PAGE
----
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Sioux San Hospital to be replaced

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RAPID CITY, S.D. (AP) - The possible changes are years off, but IHS officials say the agency plans to replace Sioux San Hospital with a new health care center that could cost $67 million.

Congress would have to fund the project, and federal funds are tight, said Lorraine Jewett, Sioux San's CEO.

The option preferred by the IHS is to demolish 16 buildings, including the main hospital building, and put all services in one new 140,000-square-foot building.

A second option would renovate the hospital and dental clinic and build a smaller new facility.

If funded, the time from design to completion would be about four years, according to a proposal by IHS.

The land and some of the buildings at Sioux San once were part of Rapid City Indian School, which opened in 1898 and closed in 1933. The school's main building burned down and was replaced with the current hospital, built in 1939 as Sioux Sanatorium to treat American Indians with tuberculosis.

Nineteen buildings on the 42-acre campus are eligible for registration as national historic places, and the site is eligible to be a historic district. Most of the historic buildings would be demolished under the renovation plans.

Before they can tear down historic buildings, IHS officials have to take steps to satisfy National Historic Preservation Act requirements - including identifying adverse effects, justifying demolition over preservation, and offering mitigation if demolition is the best option.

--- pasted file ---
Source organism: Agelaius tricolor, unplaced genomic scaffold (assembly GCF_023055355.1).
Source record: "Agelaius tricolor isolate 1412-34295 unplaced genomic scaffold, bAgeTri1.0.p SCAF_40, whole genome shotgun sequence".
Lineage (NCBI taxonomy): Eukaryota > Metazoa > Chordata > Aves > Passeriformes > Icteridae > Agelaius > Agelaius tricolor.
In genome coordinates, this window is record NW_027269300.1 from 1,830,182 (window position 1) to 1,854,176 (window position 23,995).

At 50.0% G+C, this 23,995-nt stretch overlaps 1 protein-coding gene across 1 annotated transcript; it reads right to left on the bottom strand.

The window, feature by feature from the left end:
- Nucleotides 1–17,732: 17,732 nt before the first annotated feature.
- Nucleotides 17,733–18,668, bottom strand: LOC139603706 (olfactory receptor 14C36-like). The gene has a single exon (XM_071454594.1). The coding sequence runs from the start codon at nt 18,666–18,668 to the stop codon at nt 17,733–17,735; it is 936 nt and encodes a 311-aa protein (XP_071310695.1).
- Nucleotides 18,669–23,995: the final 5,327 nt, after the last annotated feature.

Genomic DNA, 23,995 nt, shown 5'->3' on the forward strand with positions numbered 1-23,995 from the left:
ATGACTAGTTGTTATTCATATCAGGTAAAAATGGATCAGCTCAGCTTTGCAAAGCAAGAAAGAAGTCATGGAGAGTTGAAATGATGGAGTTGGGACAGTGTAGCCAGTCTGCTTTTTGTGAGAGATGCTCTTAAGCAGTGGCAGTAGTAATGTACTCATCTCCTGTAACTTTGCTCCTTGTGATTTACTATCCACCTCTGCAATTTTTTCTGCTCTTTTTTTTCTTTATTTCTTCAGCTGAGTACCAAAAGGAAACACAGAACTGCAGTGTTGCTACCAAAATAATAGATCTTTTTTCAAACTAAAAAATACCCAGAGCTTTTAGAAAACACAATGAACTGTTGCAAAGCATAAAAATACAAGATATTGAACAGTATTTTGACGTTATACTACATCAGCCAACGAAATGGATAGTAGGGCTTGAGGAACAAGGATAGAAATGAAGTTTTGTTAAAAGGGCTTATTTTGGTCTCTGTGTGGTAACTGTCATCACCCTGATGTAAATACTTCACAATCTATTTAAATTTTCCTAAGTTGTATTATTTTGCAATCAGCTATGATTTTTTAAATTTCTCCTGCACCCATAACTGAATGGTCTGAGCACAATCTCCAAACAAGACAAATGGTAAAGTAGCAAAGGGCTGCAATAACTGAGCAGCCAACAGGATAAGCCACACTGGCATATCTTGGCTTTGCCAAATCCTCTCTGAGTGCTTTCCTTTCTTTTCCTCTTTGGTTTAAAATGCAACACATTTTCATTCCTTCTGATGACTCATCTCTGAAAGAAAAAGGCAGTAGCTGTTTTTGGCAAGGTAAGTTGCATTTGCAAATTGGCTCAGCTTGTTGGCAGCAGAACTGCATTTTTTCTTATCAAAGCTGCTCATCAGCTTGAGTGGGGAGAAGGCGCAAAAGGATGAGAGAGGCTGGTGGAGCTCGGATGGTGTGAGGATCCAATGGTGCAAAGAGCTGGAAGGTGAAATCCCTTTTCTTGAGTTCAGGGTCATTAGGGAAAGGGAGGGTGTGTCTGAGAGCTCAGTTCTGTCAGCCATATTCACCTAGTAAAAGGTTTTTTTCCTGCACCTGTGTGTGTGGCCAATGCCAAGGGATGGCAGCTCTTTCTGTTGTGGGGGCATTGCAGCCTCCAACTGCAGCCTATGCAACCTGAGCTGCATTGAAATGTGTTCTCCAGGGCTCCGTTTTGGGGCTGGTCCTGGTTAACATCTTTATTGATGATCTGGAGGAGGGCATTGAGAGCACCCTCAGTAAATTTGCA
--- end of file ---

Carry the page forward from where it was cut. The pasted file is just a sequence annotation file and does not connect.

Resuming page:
IHS also must consult with the appropriate historic preservation officers and tribes who might have cultural or religious ties to the property, officials said.

''At this point, we are working with Indian Health Services to develop a memorandum of agreement to avoid, minimize or mitigate the adverse effects,'' said Kate Divis, restoration specialist with South Dakota's State Historic Preservation Office.

Meanwhile, historian and author Donovin Sprague said he's concerned about possible grave sites on Sioux San's land. No graves are documented, but elders and former Sioux San employees tell of people, possibly students of the Indian school, buried on the campus, Sprague said.

''In the old days, they were just buried,'' he said.

Remains from any graves disturbed by construction would have to be returned to descendants or tribes under terms of Native American Graves Protection and Repatriation Act, Sprague said.

Officials decided the new center would eliminate emergency services and inpatient care, which now consists of 32 beds. To offset the reduction in services, Sioux San plans to extend its evening and weekend clinic hours and ask for more money to contract with other health care providers, Jewett said.